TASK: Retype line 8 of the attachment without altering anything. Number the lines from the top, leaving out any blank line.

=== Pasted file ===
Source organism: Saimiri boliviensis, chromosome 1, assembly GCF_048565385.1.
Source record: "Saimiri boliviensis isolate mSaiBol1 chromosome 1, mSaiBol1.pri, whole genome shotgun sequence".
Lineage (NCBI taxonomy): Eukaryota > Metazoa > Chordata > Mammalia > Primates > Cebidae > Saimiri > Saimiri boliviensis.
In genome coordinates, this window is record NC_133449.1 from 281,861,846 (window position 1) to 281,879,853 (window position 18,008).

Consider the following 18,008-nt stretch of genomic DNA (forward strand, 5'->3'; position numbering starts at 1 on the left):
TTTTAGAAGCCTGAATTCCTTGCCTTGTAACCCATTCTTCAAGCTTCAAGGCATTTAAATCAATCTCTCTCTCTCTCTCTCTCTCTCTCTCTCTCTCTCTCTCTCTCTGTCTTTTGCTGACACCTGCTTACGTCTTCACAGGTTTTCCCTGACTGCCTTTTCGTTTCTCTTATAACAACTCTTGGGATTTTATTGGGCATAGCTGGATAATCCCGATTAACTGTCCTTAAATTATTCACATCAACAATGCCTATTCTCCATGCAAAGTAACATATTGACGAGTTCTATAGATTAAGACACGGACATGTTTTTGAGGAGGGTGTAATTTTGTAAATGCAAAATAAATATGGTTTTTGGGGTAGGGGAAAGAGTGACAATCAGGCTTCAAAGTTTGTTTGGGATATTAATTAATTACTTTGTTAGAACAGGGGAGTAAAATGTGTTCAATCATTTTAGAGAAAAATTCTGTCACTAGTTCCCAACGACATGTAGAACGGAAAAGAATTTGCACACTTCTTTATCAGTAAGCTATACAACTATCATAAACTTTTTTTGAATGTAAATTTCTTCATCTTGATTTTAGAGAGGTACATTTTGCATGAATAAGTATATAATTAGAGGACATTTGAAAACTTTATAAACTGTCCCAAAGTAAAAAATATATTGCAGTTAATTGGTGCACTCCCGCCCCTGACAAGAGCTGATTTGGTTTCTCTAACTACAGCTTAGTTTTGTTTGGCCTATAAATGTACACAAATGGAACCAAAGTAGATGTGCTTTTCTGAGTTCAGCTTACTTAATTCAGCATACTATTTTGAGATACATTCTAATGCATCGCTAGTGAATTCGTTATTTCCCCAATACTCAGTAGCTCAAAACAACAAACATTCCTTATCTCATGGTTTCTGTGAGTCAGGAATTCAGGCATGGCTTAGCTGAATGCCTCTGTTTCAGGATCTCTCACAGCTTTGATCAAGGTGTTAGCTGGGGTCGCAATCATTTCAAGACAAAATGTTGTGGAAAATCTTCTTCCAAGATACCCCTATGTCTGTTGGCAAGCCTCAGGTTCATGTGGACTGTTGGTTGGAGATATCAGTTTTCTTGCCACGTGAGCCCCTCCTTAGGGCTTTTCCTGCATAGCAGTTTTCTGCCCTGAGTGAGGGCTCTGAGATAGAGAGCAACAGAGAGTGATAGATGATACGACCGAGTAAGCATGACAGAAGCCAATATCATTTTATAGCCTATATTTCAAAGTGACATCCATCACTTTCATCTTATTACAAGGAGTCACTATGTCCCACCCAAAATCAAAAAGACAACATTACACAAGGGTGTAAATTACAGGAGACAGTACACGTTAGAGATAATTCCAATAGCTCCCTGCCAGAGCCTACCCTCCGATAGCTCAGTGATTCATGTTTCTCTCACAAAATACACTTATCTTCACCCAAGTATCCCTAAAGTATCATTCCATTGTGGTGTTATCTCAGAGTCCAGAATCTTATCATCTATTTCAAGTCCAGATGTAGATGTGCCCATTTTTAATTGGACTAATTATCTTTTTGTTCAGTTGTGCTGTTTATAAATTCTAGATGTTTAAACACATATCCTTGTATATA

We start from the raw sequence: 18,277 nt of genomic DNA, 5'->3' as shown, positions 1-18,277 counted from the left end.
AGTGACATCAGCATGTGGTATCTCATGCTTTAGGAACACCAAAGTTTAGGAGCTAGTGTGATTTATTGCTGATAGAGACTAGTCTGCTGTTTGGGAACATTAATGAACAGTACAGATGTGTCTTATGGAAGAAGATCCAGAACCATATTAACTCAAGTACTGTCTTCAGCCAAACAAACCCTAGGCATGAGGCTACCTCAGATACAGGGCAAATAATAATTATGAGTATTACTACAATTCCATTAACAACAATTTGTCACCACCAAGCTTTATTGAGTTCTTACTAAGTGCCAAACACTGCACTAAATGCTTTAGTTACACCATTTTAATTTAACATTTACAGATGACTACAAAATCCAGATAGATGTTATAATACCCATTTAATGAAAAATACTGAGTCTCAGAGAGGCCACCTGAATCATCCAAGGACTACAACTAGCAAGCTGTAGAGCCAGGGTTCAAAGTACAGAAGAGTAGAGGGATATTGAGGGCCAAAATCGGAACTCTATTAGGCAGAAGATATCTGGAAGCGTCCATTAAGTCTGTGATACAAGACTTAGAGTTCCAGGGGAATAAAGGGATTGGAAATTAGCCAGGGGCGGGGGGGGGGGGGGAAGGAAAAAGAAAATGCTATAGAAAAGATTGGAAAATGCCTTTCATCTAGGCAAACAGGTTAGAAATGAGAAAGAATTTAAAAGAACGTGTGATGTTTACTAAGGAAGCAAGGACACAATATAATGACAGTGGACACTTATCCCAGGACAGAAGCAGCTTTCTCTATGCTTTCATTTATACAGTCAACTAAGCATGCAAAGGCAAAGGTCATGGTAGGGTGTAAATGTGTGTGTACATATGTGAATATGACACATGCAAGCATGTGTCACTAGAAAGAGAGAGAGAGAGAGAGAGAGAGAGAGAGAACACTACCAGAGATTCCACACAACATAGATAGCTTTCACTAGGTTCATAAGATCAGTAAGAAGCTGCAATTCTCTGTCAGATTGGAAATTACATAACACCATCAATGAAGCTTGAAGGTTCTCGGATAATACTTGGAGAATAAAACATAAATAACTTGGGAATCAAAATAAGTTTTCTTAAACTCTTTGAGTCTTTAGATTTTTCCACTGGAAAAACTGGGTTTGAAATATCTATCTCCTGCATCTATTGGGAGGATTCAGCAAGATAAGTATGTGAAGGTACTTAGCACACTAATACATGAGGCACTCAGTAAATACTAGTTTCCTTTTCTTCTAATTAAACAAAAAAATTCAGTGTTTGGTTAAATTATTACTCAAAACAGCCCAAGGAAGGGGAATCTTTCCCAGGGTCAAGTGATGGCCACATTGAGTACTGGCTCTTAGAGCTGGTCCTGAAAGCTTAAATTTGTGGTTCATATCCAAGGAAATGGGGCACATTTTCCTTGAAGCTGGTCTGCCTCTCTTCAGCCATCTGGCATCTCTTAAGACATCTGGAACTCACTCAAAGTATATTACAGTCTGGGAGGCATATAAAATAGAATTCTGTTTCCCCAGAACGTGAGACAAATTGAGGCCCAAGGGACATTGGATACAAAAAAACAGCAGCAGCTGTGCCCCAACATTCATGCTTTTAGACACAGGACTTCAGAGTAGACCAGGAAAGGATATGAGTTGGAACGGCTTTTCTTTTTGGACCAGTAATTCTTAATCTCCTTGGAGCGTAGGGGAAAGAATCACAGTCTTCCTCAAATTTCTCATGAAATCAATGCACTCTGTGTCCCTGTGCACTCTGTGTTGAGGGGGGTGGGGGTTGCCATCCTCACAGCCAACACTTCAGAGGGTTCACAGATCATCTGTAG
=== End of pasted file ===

AGTGACATCAGCATGTGGTATCTCATGCTTTAGGAACACCAAAGTTTAGGAGCTAGTGTGATTTATTGCTGATAGAGACTAGTCTGCTGTTTGGGAACATTAATGAACAGTACAGATGTGTCTTATGGAAGAAGATCCAGAACCATATTAACTCAAGTACTGTCTTCAGCCAAACAAACCCTAGGCATGAGGCTACCTCAGATACAGGGCAAATAATAATTATGAGTATTACTACAATTCCATTAACAACAATTTGTCACCACCAAGCTTTATTGAGTTCTTACTAAGTGCCAAACACTGCACTAAATGCTTTAGTTACACCATTTTAATTTAACATTTACAGATGACTACAAAATCCAGATAGATGTTATAATACCCATTTAATGAAAAATACTGAGTCTCAGAGAGGCCACCTGAATCATCCAAGGACTACAACTAGCAAGCTGTAGAGCCAGGGTTCAAAGTACAGAAGAGTAGAGGGATATTGAGGGCCAAAATCGGAACTCTATTAGGCAGAAGATATCTGGAAGCGTCCATTAAGTCTGTGATACAAGACTTAGAGTTCCAGGGGAATAAAGGGATTGGAAATTAGCCAGGGGCGGGGGGGGGGGGGGAAGGAAAAAGAAAATGCTATAGAAAAGATTGGAAAATGCCTTTCATCTAGGCAAACAGGTTAGAAATGAGAAAGAATTTAAAAGAACGTGTGATGTTTACTAAGGAAGCAAGGACACAATATAATGACAGTGGACACTTATCCCAGGACAGAAGCAGCTTTCTCTATGCTTTCATTTATACAGTCAACTAAGCATGCAAAGGCAAAGGTCATGGTAGGGTGTAAATGTGTGTGTACATATGTGAATATGACACATGCAAGCATGTGTCACTAGAAAGAGAGAGAGAGAGAGAGAGAGAGAGAGAGAACACTACCAGAGATTCCACACAACATAGATAGCTTTCACTAGGTTCATAAGATCAGTAAGAAGCTGCAATTCTCTGTCAGATTGGAAATTACATAACACCATCAATGAAGCTTGAAGGTTCTCGGATAATACTTGGAGAATAAAACATAAATAACTTGGGAATCAAAATAAGTTTTCTTAAACTCTTTGAGTCTTTAGATTTTTCCACTGGAAAAACTGGGTTTGAAATATCTATCTCCTGCATCTATTGGGAGGATTCAGCAAGATAAGTATGTGAAGGTACTTAGCACACTAATACATGAGGCACTCAGTAAATACTAGTTTCCTTTTCTTCTAATTAAACAAAAAAATTCAGTGTTTGGTTAAATTATTACTCAAAACAGCCCAAGGAAGGGGAATCTTTCCCAGGGTCAAGTGATGGCCACATTGAGTACTGGCTCTTAGAGCTGGTCCTGAAAGCTTAAATTTGTGGTTCATATCCAAGGAAATGGGGCACATTTTCCTTGAAGCTGGTCTGCCTCTCTTCAGCCATCTGGCATCTCTTAAGACATCTGGAACTCACTCAAAGTATATTACAGTCTGGGAGGCATATAAAATAGAATTCTGTTTCCCCAGAACGTGAGACAAATTGAGGCCCAAGGGACATTGGATACAAAAAAACAGCAGCAGCTGTGCCCCAACATTCATGCTTTTAGACACAGGACTTCAGAGTAGACCAGGAAAGGATATGAGTTGGAACGGCTTTTCTTTTTGGACCAGTAATTCTTAATCTCCTTGGAGCGTAGGGGAAAGAATCACAGTCTTCCTCAAATTTCTCATGAAATCAATGCACTCTGTGTCCCTGTGCACTCTGTGTTGAGGGGGGTGGGGGTTGCCATCCTCACAGCCAACACTTCAGAGGGTTCACAGATCATCTGTAG